More than 130 million people visit the ER annually in the United States, many of whom are admitted to the hospital or critical care.
Emergency room (ER) nurses work in a fast-paced environment where their nursing skills are tested daily. They can specialize in cardiac care, pediatrics, trauma, or geriatric medicine. Caring for a variety of patients requires strong critical thinking and quick problem-solving skills.
We spoke with Whitney Riley, an ER nurse from Trihealth in Cincinnati, Ohio. Riley works in the emergency department and recently passed her certified emergency nurse exam.
Riley discusses the ER nursing profession, why it was the right career for her, what it takes to be a good ER nurse, and common misconceptions about the ER.
Q&A With ER NURSE
Whitney Riley has been a registered nurse for two and a half years. She graduated nursing school in December 2020, during the COVID-19 pandemic. She started her career on a neuro step-down unit where she cared for many patients with neurological deficits. She is now in the emergency department at a comprehensive stroke center. Riley has been in the emergency department for over a year and recently passed her certified emergency nurse exam.
How did you first realize ER nursing was the career for you?
The first time I realized that emergency medicine was the career for me was my first code blue. I was fresh out of orientation in the ER, and I had recently taken the advanced cardiovascular life support (ACLS) certification exam.
While caring for a very sick patient, I noticed his heart rhythm had changed from sinus tachycardia to v-tach. The patient was unresponsive but still had a pulse and was breathing.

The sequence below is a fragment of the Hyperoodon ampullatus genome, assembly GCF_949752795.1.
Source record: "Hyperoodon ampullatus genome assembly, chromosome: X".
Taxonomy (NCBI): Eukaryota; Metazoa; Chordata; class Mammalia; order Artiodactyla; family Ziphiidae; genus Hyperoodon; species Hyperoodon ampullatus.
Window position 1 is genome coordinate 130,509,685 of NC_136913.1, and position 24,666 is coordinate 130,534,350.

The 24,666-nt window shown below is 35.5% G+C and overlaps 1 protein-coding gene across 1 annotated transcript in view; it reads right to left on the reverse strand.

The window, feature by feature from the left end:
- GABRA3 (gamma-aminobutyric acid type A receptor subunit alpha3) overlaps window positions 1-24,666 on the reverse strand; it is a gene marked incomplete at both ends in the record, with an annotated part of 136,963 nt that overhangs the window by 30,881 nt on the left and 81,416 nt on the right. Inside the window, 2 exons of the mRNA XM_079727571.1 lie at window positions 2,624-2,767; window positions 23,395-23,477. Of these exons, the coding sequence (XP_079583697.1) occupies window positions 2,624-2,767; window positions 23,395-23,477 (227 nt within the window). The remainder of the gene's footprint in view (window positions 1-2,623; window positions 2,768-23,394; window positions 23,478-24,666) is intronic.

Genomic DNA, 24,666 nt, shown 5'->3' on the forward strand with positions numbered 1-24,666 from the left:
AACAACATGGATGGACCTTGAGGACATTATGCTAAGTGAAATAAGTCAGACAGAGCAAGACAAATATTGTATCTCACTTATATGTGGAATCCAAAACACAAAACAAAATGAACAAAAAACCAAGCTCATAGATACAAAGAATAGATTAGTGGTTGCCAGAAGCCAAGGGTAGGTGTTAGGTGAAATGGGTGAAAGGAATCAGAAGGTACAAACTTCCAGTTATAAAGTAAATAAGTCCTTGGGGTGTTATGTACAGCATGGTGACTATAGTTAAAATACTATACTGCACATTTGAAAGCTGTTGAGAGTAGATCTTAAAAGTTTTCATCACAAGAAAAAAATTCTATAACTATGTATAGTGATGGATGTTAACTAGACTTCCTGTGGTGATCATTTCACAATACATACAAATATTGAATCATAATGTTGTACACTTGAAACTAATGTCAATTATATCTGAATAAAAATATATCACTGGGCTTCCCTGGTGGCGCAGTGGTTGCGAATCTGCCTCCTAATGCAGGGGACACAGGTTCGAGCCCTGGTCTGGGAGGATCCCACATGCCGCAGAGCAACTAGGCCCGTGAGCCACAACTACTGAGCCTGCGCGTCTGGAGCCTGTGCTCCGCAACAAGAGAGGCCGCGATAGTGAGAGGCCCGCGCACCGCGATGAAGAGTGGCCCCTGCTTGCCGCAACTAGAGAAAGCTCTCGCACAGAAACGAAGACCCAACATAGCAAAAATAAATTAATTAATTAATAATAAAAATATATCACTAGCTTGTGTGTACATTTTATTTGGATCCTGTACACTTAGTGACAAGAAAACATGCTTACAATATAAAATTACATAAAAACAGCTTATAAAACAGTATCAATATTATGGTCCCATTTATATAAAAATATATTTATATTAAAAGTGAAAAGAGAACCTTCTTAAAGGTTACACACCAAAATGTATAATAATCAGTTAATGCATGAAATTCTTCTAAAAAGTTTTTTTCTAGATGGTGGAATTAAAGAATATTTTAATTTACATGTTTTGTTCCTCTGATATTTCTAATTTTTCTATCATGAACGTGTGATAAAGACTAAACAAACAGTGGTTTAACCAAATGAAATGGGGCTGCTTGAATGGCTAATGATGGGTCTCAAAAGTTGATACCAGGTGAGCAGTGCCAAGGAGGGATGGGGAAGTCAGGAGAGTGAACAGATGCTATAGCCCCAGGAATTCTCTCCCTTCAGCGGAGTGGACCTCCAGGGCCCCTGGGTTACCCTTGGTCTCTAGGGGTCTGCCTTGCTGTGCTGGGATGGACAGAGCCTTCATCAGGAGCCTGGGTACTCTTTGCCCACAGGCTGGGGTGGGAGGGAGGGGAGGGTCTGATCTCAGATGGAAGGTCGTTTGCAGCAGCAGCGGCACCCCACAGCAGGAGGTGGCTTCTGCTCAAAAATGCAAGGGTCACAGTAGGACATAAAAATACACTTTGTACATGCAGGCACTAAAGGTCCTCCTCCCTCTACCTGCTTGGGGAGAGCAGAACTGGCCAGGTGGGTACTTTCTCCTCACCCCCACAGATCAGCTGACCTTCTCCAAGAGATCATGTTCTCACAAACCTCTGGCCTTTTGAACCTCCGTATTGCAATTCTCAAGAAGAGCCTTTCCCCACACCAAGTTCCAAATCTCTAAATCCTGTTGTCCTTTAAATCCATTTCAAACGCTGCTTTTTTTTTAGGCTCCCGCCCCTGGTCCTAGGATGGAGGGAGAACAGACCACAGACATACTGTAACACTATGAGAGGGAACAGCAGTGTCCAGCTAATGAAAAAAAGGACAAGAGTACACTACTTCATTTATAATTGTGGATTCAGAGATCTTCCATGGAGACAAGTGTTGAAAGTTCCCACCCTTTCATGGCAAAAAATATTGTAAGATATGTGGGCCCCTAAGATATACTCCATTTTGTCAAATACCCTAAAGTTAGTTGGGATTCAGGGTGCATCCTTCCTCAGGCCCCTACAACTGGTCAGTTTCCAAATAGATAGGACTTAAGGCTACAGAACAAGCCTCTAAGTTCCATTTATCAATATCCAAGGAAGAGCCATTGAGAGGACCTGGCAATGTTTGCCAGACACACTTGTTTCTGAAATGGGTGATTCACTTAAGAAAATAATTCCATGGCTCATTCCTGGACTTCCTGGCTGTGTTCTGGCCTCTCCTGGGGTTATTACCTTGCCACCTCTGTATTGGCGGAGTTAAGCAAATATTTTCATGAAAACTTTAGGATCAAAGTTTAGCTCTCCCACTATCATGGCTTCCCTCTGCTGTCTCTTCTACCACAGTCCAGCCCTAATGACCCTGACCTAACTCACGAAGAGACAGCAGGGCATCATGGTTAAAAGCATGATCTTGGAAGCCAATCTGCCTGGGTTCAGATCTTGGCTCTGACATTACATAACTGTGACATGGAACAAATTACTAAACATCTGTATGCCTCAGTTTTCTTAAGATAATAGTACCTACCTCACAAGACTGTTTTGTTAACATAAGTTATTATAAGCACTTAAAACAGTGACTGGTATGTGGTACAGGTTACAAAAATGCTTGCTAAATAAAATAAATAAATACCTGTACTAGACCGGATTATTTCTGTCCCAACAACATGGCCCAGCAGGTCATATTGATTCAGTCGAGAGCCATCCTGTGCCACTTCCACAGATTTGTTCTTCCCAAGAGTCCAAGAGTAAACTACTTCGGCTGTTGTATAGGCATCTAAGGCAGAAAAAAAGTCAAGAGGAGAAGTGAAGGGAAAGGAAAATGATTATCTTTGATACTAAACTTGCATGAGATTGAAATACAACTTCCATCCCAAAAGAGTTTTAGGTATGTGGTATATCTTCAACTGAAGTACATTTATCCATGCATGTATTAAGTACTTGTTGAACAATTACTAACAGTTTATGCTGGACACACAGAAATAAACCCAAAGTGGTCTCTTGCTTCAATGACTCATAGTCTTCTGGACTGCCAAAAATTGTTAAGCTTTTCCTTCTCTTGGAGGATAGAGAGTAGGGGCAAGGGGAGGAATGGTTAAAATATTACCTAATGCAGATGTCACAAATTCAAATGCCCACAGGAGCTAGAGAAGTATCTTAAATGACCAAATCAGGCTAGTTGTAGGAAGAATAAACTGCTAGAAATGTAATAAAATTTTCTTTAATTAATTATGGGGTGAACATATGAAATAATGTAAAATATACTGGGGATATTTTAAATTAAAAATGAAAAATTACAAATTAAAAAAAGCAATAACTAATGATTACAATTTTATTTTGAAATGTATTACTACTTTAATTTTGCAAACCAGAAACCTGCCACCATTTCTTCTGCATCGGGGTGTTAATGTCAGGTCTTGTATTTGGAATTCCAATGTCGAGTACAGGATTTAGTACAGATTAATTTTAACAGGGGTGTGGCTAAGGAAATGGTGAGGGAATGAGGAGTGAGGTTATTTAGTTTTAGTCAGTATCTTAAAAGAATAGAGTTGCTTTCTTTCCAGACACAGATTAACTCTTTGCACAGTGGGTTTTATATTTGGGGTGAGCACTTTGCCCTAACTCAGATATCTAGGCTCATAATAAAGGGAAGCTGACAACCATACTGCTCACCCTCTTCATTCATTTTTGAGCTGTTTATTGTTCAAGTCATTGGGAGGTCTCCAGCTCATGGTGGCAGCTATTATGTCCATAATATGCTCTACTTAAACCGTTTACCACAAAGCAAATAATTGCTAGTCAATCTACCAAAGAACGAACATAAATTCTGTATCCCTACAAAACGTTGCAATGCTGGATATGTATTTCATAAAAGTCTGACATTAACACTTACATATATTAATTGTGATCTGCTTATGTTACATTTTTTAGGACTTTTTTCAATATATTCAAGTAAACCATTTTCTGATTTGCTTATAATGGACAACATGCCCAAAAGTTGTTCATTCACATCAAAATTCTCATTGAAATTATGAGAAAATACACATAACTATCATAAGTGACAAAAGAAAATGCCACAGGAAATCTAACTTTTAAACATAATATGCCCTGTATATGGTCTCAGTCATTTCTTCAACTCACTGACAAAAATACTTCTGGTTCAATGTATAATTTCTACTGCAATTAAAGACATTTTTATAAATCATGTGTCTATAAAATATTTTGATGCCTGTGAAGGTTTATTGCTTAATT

The family was at the bedside at this time. The family looked at me with fear in their eyes to help their loved one. I called the physician, but within minutes of the physician’s arrival, the patient lost a pulse. We performed high-quality CPR and followed ACLS for shocks and medication.
We were able to revive the patient, and he was transferred to a higher level of care. Saving this patient’s life in the presence of family solidified my love for emergency medicine.
Describe a patient experience that has stayed with you over the course of your career.
One patient experience that has stayed with me over the course of my career occurred when I was still working as a baby nurse on the neuro step-down unit.
In early 2021, I had a COVID-19-positive patient that required a central line. The patient was terrified of the procedure and extremely claustrophobic. It took two attempts by the general surgeon to insert the line.
The first attempt was made through the patient’s neck. This required the sterile drape to cover the patient’s face. In order to keep the patient calm, I stayed under the drape with him and provided comfort. We talked the whole time. I had a mask on that only revealed my eyes.
Fast forward a year later, after I started in the ER, this same patient just happened to come to the ER and was placed in one of my assigned rooms.
At first, I wondered if he remembered me. Roughly an hour later, I had to give a report to the oncoming nurse, and before I left, he said, “I remember your eyes. You stayed with me last year when I had COVID. Thank you! I was so scared.”
I bet there are some rather odd moments in the ER. Do you have a “now I’ve seen everything” moment?
The ER is definitely full of interesting moments! I believe my most interesting, though scary, moment happened roughly two months after my orientation.
I arrived for my shift at 7 am and received a report from the night shift. My patient had a shoulder dislocation that they put back in place using conscious sedation. The patient was slowly coming out of the sedation when I arrived.